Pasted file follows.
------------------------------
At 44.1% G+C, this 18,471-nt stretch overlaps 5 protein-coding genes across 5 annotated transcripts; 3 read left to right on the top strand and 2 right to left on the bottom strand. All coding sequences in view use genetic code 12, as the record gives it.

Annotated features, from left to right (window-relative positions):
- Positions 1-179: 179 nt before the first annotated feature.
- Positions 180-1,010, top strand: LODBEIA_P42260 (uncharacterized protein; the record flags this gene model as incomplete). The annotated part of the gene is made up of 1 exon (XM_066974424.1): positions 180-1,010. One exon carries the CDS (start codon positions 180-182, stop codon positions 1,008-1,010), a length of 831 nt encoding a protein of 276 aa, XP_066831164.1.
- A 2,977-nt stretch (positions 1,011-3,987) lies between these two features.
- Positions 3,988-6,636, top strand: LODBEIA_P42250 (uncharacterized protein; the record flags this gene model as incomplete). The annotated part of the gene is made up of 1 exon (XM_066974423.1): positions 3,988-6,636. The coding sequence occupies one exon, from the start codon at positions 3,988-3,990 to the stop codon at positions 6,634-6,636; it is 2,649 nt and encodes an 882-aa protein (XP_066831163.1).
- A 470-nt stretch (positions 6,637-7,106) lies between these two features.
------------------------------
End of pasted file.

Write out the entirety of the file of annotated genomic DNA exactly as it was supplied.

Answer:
At 44.1% G+C, this 18,471-nt stretch overlaps 5 protein-coding genes across 5 annotated transcripts; 3 read left to right on the top strand and 2 right to left on the bottom strand. All coding sequences in view use genetic code 12, as the record gives it.

Annotated features, from left to right (window-relative positions):
- Positions 1-179: 179 nt before the first annotated feature.
- Positions 180-1,010, top strand: LODBEIA_P42260 (uncharacterized protein; the record flags this gene model as incomplete). The annotated part of the gene is made up of 1 exon (XM_066974424.1): positions 180-1,010. One exon carries the CDS (start codon positions 180-182, stop codon positions 1,008-1,010), a length of 831 nt encoding a protein of 276 aa, XP_066831164.1.
- A 2,977-nt stretch (positions 1,011-3,987) lies between these two features.
- Positions 3,988-6,636, top strand: LODBEIA_P42250 (uncharacterized protein; the record flags this gene model as incomplete). The annotated part of the gene is made up of 1 exon (XM_066974423.1): positions 3,988-6,636. The coding sequence occupies one exon, from the start codon at positions 3,988-3,990 to the stop codon at positions 6,634-6,636; it is 2,649 nt and encodes an 882-aa protein (XP_066831163.1).
- A 470-nt stretch (positions 6,637-7,106) lies between these two features.